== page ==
Illumination

Insights and trends on augmented reality and advanced manufacturing technology
11August2017

Bridging the Skills Gap in Manufacturing: How Augmented Reality Can Help

Since the arrival of the industrial revolution more than 150 years ago, manufacturing has been a vital component of economic growth and job creation. Historically, the manufacturing industry has had no problem attracting a consistent supply of skilled workers to fill factories.

But a changing economy, social norms and an aging workforce has altered the manufacturing landscape over the past decade, causing a shortage of new workers and a gap in skills needed to fill empty positions. Companies are finding it increasing difficult to attract, retain and develop the next generation of talent.

In fact, 82% of today’s manufacturers report a moderate or severe shortage of skilled workers, according to a report by Deloitte and The Manufacturing Institute. It is projected that by 2025 the manufacturing skills gap is expected to account for 2 million unfulfilled jobs.

And, contrary to popular perceptions, technological disruption is the key to solving the skilled labor shortage. According to a new report from the Information Technology & Innovation Foundation, technological innovation could actually support job creation and retention, while accelerating productivity.

Here at OPS Solutions, we believe technological advancements – like augmented reality – can be combined with human intelligence to aid job creation and retention in manufacturing.

Manufacturing Skills Gap, Meet Augmented Reality

In response to the manufacturing skills gap, companies have begun investing in enterprise AR solutions, like Light Guide Systems, to attract young talent, reduce ramp-up time during training and boost quality and consistency on the factory floor.

Training Manufacturing Talent with AR

Since more sophisticated and technical methods of learning are required in manufacturing fields like automotive, medical, aviation and oil & gas, AR technology can prove invaluable as skilled workers retire and new trainees seek guidance.

Before the grandfathered experience of the current manufacturing workforce disappears, Light Guide Systems can capture that unique knowledge and integrate it into a visually driven projector-based AR learning system for a new generation.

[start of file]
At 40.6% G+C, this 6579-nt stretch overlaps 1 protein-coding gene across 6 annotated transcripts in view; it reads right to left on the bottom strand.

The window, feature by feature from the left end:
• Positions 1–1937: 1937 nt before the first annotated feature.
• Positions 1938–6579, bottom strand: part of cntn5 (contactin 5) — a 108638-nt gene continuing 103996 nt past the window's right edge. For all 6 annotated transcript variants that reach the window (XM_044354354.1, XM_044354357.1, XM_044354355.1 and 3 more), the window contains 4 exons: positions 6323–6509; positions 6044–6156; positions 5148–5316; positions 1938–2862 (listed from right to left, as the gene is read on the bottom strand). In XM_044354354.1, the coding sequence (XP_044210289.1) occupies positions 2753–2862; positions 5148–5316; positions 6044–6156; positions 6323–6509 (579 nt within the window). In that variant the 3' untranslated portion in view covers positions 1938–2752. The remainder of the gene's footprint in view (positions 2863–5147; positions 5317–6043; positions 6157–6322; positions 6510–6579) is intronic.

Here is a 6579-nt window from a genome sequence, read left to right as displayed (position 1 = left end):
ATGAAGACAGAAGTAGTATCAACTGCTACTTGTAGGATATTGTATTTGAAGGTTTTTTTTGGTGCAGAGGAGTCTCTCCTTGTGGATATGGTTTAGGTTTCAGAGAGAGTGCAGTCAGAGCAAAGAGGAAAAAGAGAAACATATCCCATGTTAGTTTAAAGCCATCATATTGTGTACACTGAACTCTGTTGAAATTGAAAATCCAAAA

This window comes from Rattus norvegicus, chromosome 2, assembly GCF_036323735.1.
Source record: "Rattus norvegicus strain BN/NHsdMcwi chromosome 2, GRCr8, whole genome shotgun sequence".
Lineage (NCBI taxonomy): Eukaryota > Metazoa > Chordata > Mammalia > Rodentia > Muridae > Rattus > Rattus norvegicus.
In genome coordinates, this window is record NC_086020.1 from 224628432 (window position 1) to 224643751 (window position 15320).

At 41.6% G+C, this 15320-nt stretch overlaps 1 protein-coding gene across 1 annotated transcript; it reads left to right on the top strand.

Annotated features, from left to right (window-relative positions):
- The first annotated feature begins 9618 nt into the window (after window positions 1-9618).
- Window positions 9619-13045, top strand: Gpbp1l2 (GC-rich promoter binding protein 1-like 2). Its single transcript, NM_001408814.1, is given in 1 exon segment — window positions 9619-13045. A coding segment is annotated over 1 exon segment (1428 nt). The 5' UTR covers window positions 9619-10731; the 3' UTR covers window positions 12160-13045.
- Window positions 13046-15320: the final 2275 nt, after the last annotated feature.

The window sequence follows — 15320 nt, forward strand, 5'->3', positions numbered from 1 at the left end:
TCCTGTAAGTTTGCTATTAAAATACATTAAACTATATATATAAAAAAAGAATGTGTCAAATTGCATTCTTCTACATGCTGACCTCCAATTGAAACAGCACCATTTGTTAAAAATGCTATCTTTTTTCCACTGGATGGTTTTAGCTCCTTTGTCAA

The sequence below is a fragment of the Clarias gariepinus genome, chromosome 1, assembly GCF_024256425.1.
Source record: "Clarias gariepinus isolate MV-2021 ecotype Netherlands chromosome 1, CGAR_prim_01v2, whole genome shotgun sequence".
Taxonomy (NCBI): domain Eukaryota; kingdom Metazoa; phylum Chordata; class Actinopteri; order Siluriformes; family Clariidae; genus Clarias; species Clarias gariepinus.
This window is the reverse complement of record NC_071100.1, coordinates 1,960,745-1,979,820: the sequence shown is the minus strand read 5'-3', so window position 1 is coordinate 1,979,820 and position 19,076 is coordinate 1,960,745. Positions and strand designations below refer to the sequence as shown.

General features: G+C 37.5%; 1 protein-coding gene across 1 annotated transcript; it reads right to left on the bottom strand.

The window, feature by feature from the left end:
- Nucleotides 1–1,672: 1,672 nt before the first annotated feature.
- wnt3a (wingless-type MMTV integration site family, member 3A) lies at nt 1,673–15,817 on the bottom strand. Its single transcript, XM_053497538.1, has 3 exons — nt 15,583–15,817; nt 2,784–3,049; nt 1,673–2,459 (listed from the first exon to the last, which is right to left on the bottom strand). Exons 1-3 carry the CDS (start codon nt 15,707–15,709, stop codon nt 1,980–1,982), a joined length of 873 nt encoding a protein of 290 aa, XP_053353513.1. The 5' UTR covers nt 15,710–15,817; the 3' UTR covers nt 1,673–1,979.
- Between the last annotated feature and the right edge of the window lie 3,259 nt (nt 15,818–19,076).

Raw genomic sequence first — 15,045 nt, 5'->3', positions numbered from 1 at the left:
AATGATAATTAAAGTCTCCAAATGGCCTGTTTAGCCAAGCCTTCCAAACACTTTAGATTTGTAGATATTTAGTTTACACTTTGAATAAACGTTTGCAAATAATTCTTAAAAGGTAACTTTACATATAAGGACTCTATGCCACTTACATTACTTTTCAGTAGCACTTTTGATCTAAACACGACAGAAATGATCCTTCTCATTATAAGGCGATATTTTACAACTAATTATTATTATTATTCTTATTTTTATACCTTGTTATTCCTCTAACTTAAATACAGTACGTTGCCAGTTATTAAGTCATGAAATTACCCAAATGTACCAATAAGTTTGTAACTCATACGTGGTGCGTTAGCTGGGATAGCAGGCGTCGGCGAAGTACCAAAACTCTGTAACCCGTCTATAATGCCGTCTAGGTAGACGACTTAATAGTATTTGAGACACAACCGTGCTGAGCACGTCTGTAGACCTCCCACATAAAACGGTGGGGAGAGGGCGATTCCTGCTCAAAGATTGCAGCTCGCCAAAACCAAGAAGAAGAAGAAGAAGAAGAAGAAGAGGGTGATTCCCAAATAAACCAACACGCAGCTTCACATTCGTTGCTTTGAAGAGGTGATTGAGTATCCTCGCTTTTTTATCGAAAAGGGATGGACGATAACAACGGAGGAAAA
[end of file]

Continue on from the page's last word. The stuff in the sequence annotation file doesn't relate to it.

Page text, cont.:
While instructor-led training is commonly used on the factory floor, the ramp-up time can be quite lengthy, and there is often high variation in regard to the outcome of the process. This inconsistent execution can potentially result in significant long-term losses.

Projector-based AR solutions drastically reduce ramp-up time for new hires by overlaying a “digital canvas” onto a physical workspace, and walking workers through even the most technical tasks step by step. This visual “guard rail” keeps workers fully engaged in their task, and induces a repetitive and consistently repeatable outcome.

The bottom-line results generated by AR can be significant. Users have documented a 90% reduction in errors and a 40-50% reduction in cycle time when operators use Light Guide Systems in place of traditional work instructions.

Attracting Manufacturing Talent with AR

Now more than ever, younger generations can choose from hundreds of different career options, increasing competition for recruiters in the manufacturing sector. But companies are starting to see a shift in appeal as they adopt new technologies, like manufacturing 3.0, augmented reality and gamification.

By integrating technologies that younger demographics are more familiar with, manufacturers have an easier time attracting prospective talent.

Interested in learning more about augmented reality and how it can be used to bridge the skills gap in your organization? Send us a message.

 

Related Post

Michael Koper

Michael Koper

Mike Koper is the Senior Director of AR sales at OPS Solutions. With more than 20 years of experience managing advanced manufacturing teams, Mike specializes in providing customized innovative strategies through technology to help companies better connect their people, processes and physical assets. In addition to his academic credentials, he holds certifications as a Manufacturing Engineer, Professional Engineering Manager, and Certified Maintenance and Reliability Professional. He is also a senior member of the Society of Manufacturing Engineers and the Society of Maintenance and Reliability Professionals.
View all posts by Michael Koper